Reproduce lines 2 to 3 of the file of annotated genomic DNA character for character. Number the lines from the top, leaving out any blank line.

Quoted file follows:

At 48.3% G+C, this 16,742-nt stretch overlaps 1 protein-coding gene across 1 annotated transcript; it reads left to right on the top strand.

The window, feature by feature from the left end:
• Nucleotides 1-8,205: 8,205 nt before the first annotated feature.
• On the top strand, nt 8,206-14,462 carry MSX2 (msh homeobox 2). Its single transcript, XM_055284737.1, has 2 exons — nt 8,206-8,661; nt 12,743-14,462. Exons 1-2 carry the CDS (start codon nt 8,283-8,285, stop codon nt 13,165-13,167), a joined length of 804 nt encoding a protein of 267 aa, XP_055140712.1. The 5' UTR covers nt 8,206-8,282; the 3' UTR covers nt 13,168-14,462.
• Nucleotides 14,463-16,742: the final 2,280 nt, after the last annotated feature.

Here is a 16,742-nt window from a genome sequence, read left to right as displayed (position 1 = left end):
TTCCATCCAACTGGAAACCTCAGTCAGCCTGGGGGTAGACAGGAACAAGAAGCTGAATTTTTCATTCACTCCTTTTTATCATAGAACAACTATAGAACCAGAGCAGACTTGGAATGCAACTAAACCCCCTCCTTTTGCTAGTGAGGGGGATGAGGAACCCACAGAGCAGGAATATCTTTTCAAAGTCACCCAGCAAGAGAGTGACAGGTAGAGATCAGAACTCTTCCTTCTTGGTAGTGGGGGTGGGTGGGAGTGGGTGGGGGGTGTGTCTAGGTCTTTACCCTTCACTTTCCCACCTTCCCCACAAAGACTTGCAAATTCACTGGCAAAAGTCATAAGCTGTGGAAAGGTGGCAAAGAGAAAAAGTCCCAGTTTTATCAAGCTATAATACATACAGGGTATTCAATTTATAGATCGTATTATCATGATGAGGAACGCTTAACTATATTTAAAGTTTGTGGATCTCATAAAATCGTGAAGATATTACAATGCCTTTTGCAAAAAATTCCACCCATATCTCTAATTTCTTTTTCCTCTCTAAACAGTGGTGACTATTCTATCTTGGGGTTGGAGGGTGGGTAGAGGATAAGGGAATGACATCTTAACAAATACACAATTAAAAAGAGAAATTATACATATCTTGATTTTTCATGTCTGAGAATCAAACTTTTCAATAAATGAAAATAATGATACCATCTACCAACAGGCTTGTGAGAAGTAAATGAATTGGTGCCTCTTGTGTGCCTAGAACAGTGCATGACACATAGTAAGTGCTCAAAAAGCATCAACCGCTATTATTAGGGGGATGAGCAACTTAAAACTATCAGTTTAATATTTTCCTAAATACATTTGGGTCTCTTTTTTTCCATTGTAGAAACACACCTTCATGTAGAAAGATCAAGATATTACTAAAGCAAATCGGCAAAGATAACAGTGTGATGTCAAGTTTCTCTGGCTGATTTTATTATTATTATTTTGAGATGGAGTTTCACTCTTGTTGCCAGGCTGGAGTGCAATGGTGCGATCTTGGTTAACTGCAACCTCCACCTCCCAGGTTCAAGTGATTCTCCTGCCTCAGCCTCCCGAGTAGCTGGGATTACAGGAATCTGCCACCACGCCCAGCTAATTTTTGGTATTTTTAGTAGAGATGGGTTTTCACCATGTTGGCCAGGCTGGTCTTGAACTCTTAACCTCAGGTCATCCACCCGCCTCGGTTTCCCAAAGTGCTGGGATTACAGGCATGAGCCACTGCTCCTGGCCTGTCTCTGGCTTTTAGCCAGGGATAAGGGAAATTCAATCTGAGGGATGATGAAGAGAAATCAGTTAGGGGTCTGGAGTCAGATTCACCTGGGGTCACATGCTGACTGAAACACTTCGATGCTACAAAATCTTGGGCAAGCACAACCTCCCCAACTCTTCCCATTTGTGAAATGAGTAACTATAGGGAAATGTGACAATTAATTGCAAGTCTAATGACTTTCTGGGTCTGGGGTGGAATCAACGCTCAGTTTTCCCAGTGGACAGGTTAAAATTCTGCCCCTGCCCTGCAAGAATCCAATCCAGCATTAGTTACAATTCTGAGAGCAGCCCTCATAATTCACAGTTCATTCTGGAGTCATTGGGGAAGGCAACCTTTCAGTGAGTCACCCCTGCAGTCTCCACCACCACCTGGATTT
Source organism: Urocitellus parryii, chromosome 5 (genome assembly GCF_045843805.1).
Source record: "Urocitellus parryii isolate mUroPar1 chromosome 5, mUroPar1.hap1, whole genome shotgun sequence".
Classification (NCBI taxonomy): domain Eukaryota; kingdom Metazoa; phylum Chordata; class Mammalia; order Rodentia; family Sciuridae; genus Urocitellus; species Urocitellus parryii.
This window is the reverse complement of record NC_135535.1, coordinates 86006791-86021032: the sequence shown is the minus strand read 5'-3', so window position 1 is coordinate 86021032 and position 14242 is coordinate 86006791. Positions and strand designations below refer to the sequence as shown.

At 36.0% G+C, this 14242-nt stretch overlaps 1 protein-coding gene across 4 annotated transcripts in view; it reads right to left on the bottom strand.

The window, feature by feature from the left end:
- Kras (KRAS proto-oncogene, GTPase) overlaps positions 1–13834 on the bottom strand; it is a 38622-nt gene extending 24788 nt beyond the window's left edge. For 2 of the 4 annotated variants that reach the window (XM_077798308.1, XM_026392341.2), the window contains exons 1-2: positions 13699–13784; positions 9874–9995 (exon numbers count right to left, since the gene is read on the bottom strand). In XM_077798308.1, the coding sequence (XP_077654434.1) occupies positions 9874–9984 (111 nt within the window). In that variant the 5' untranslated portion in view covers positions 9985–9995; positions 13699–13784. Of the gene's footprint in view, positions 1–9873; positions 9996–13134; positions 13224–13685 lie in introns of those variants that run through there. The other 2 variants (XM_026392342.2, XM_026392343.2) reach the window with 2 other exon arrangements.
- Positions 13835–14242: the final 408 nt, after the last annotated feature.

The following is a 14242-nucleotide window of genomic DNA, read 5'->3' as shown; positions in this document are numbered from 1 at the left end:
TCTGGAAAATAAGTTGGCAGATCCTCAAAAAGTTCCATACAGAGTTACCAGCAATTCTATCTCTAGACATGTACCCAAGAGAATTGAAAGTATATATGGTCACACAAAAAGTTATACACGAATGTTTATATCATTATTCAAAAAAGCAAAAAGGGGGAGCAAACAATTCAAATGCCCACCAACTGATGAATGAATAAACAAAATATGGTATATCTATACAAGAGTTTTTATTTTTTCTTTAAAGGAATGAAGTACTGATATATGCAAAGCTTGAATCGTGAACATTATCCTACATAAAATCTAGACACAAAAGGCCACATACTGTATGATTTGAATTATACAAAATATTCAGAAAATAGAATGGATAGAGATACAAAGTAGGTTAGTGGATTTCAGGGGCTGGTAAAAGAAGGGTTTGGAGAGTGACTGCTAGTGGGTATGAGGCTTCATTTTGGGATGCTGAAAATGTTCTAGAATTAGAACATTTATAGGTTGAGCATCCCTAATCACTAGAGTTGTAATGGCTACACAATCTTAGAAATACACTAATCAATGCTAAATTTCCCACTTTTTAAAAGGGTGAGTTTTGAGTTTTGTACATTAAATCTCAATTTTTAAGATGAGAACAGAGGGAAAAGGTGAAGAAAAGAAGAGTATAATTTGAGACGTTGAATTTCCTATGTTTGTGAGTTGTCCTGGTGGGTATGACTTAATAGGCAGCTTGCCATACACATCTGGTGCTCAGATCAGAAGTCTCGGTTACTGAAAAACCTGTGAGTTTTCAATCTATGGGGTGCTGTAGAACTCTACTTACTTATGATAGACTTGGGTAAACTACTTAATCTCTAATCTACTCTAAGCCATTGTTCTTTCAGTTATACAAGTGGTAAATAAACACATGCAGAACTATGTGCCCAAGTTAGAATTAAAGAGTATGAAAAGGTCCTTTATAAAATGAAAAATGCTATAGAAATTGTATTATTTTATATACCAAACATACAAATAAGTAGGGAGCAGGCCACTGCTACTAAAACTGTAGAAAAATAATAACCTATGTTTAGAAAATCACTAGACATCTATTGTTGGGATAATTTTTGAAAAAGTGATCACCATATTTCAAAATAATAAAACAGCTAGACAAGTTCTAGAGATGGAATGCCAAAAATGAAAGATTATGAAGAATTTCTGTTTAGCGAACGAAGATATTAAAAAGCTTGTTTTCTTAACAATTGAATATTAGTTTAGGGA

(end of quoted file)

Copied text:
The window, feature by feature from the left end:
• Nucleotides 1-8,205: 8,205 nt before the first annotated feature.